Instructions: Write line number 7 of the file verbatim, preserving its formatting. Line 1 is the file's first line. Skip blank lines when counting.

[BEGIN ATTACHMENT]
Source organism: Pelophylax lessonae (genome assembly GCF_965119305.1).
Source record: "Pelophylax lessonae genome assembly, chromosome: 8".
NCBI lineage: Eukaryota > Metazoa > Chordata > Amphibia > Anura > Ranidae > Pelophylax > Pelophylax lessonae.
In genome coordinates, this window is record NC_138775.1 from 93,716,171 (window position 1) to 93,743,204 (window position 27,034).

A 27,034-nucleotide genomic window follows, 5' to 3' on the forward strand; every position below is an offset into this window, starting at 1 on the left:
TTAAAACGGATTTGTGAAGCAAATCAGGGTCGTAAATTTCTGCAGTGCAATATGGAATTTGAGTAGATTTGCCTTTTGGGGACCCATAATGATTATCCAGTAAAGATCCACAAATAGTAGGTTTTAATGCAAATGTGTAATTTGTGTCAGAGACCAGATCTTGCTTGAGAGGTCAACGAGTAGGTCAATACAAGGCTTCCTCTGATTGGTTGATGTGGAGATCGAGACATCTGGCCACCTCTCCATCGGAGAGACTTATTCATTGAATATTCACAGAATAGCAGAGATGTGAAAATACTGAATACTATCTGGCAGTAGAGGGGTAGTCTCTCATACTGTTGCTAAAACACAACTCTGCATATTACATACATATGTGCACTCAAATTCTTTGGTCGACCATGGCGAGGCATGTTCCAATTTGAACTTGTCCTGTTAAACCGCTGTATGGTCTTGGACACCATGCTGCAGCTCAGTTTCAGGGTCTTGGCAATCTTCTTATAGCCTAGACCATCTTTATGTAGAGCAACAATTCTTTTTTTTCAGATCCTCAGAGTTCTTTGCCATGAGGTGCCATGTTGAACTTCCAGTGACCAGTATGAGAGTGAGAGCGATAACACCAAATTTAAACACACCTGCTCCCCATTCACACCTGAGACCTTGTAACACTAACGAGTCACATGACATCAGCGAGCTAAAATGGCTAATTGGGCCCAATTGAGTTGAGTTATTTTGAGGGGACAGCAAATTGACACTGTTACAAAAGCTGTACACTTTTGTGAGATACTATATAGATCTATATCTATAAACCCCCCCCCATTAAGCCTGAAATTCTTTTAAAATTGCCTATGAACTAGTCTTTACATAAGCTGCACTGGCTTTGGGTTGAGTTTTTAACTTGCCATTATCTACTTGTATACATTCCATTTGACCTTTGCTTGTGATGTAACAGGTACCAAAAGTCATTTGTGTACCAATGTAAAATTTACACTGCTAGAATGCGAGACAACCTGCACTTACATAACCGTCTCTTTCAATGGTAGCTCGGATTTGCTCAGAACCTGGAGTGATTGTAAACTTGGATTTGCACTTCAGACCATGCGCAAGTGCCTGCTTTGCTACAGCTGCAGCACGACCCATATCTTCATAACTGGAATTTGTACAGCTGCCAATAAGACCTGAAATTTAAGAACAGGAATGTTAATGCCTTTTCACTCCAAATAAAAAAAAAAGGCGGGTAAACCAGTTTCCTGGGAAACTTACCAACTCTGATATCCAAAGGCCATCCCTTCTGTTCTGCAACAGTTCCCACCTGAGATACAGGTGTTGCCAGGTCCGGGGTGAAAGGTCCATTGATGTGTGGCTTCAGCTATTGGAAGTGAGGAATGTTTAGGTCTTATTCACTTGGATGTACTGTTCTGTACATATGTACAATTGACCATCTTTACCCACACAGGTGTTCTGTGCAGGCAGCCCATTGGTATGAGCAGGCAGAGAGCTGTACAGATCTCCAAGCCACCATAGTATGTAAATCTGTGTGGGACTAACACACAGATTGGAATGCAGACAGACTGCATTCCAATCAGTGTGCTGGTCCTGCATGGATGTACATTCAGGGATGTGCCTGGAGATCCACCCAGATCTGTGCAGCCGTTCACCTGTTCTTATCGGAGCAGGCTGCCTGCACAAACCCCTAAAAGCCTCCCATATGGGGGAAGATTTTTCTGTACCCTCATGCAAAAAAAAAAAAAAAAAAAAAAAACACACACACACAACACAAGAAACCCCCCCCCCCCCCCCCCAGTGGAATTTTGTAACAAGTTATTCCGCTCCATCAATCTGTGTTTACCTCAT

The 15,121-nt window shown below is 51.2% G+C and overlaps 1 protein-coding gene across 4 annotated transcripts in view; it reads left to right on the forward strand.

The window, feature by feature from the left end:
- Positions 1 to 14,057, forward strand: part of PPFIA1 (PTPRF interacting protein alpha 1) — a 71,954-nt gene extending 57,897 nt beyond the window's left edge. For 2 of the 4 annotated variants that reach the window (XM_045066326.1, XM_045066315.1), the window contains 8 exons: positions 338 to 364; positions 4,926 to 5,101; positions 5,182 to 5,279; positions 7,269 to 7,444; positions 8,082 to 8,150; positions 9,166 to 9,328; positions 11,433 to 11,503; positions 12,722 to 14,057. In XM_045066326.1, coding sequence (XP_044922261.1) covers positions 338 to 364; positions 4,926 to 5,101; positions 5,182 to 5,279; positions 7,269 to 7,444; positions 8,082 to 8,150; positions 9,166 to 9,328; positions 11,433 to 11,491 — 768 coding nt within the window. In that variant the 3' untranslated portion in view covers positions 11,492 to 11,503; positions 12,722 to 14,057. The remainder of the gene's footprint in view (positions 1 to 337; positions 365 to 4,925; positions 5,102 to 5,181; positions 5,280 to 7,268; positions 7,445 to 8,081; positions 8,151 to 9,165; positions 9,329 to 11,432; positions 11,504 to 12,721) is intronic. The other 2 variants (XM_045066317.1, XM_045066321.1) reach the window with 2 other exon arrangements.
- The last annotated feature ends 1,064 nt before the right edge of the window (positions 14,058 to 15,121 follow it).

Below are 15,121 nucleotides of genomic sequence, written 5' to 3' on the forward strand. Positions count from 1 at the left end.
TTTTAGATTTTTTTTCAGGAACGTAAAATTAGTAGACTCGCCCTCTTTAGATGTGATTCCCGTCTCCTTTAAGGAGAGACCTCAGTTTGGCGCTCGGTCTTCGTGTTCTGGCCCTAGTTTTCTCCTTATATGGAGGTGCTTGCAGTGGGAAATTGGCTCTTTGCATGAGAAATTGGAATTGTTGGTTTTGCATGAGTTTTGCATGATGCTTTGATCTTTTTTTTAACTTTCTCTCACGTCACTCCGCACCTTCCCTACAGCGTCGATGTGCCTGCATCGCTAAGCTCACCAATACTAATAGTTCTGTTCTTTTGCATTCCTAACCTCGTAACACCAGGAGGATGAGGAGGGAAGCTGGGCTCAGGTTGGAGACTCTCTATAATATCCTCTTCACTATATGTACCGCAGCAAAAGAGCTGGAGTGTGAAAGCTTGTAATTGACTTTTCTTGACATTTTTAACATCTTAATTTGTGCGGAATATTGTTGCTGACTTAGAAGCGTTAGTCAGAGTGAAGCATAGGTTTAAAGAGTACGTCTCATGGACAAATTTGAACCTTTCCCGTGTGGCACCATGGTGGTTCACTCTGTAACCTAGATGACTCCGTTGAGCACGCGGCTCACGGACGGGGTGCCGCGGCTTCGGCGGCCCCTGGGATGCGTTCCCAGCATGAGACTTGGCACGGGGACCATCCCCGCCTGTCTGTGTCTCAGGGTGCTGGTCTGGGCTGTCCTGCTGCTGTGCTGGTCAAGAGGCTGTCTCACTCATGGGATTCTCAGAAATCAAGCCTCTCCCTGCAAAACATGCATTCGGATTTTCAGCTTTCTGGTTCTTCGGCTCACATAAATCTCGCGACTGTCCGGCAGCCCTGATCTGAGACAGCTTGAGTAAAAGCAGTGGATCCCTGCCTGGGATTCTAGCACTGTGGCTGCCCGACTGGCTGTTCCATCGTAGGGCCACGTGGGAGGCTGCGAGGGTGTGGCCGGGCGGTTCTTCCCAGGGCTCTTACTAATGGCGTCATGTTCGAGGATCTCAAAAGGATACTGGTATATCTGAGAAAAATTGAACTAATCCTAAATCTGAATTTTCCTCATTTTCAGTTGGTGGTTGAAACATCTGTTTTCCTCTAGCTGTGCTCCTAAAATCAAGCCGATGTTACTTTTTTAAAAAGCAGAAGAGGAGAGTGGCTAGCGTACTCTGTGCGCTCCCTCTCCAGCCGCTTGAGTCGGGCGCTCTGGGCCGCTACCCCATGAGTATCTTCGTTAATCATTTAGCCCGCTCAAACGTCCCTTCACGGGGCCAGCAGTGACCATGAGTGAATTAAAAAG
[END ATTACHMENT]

The 15,121-nt window shown below is 51.2% G+C and overlaps 1 protein-coding gene across 4 annotated transcripts in view; it reads left to right on the forward strand.